Investing | Article
What to Consider Before Investing in REITs
by YuanDuan | 31 Dec 2019 | 8 mins read
REITs in Singapore have managed to post an average total asset return of 23% in 2019 alone, far outstripping inflation, which sat at sub 1%.
REITs are investment vehicles that buy and manage properties on your behalf. Each of the property in the REIT’s portfolio earns rental income by leasing the space within the building to tenants, 90% of the profits is divested to you, the investor.
But if you consider that Singaporean REITs, on average, have grown at 23% this year, you might be thinking, wait, that growth can’t be entirely from rental income!
And you would be right, if you were a tenant and the landlord just told you the rent would be raised by 23% — you would simply pack up and leave, after some choice expletives.
So the other than increasing rental yields, the other path to growth for REITs is capital appreciation — or the growth of its share price.
When it comes to REITs, sometimes investors can discount capital appreciation, and simply just hunt for REITs with the highest dividend yields. But in doing so, an investor could be missing the forest for the trees.
This is because dividend payouts for REITs are determined by a REIT’s share price. This is called distributions per unit (DPU), for example, if you purchased a REIT share that is worth $2, and if the dividend is 10%, you will earn a DPU of 20 cents annually.
Great right? So if you invested $200,000, you would get a yearly income of $20,000!
But let’s say you made this investment, and immediately, the REITs share price drops by 50 cents to $1.50.
You will still get that same attractive 10% yield, but that now translates to a DPU of just 15 cents per share — you would have made a loss for the year, as your share price with dividend collection now only totals $165,000 — lower than the $200,000 you spent to purchase the REIT.
Yes, you could sit tight and wait for the next year’s dividend payouts to recoup your losses. But till then, you have to hope that the share price does not tumble further.
So an important question to consider before buying a REIT: Are the current share prices sustainable, or even better, can it grow?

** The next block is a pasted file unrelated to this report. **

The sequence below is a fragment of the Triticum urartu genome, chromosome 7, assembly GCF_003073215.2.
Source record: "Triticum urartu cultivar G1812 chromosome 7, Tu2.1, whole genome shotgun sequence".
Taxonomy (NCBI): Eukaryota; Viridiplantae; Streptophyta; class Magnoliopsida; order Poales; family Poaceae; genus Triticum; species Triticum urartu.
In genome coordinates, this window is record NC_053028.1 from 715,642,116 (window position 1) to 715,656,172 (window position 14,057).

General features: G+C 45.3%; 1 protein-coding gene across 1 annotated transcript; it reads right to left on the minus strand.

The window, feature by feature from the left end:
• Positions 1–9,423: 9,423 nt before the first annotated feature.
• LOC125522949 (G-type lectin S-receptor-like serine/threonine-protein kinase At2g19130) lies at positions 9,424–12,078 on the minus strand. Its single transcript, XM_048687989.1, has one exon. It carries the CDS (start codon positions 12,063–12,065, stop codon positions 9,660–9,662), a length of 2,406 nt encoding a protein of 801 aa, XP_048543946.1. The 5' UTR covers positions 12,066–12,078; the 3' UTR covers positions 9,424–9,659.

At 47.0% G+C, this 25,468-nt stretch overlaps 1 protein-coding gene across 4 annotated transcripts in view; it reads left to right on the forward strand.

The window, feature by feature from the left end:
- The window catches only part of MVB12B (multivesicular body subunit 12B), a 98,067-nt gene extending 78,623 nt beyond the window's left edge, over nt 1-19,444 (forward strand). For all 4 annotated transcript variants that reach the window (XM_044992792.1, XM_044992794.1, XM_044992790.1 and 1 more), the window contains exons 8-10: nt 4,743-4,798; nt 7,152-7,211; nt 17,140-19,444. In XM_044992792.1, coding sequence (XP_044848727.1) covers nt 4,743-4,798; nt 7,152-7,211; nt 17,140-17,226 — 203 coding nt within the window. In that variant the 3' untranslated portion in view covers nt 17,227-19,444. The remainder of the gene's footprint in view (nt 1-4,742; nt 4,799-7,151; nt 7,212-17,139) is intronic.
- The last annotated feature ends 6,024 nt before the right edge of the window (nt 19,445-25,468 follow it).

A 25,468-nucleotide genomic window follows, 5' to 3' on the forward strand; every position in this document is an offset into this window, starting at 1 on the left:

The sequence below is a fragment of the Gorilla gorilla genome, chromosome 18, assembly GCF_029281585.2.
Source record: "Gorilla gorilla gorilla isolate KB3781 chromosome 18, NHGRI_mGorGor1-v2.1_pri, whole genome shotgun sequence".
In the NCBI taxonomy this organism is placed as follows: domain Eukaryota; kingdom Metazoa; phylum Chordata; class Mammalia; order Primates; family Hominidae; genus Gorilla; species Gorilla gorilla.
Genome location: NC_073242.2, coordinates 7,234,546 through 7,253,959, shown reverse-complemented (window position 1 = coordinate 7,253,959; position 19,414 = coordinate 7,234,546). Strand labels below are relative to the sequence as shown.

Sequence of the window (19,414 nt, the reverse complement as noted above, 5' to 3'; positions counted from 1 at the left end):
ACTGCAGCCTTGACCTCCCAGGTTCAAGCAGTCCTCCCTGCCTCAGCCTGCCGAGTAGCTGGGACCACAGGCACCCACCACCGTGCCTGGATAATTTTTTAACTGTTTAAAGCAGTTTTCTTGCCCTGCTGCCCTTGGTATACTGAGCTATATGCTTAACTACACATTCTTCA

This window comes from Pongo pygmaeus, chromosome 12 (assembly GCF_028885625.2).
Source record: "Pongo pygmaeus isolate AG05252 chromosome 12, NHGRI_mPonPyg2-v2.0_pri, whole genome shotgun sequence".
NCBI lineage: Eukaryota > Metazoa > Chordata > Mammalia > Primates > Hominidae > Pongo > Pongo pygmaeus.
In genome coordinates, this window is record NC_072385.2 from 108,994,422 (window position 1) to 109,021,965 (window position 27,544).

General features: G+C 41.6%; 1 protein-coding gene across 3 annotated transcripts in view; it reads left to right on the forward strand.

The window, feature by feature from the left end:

How do REITs grow?
In order for a REIT to grow, it has to enhance it’s income.
So one way that REITs grow is to either optimise their properties by upgrading. Successfully doing so, they can enhance their rental yield, which in turn allows it to increase its dividend payouts to investors.
If dividend payouts increase, this gives headroom for investors to sell their shares to the market at a higher price, while maintaining the same nominal dividend yield, before the share price increase
But there’s only so much a REIT can renovate and optimize their space to enhance dividend yields.
So the other option that REIT managers can choose to grow the REIT is by spotting potential properties — at the right price — that can have better yields than its current stable of real estate. This again boosts dividend yields.
But at this point you might be wondering, if REITs can only retain 10% of their profits — remember 90% has to be distributed to you — how do they raise the money to literally purchase buildings?
Well to do this, REITs can:
1. Take loans
2. Sell additional shares to raise funds.
So a REIT manager has to be savvy in taking out cheap loans to fund expansion, however, this is just one aspect of fund-raising REIT managers have to consider. Because when it comes to debt, REITs are required, by law, to maintain a 45% asset-to-debt ratio — or in simple terms, the value of their properties must be correspondingly higher than any debt they have.
Debt from interest payments also act as a drag on the profits of a REIT, so skillful finance management — that can source for effective loans — can play a part in enhancing DPU.
So it is undesirable for REITs to a high debt-to-asset ratio, or gearing, which limits headroom to fund future expansionary plans, high-interest payments could also drag on the profitability of the REIT.
The second way REITs can raise funds for expansion is by selling additional shares. New shares could be sold to institutions, or to existing shareholders, at a discount, called rights issues.
So What Does This All Mean for You?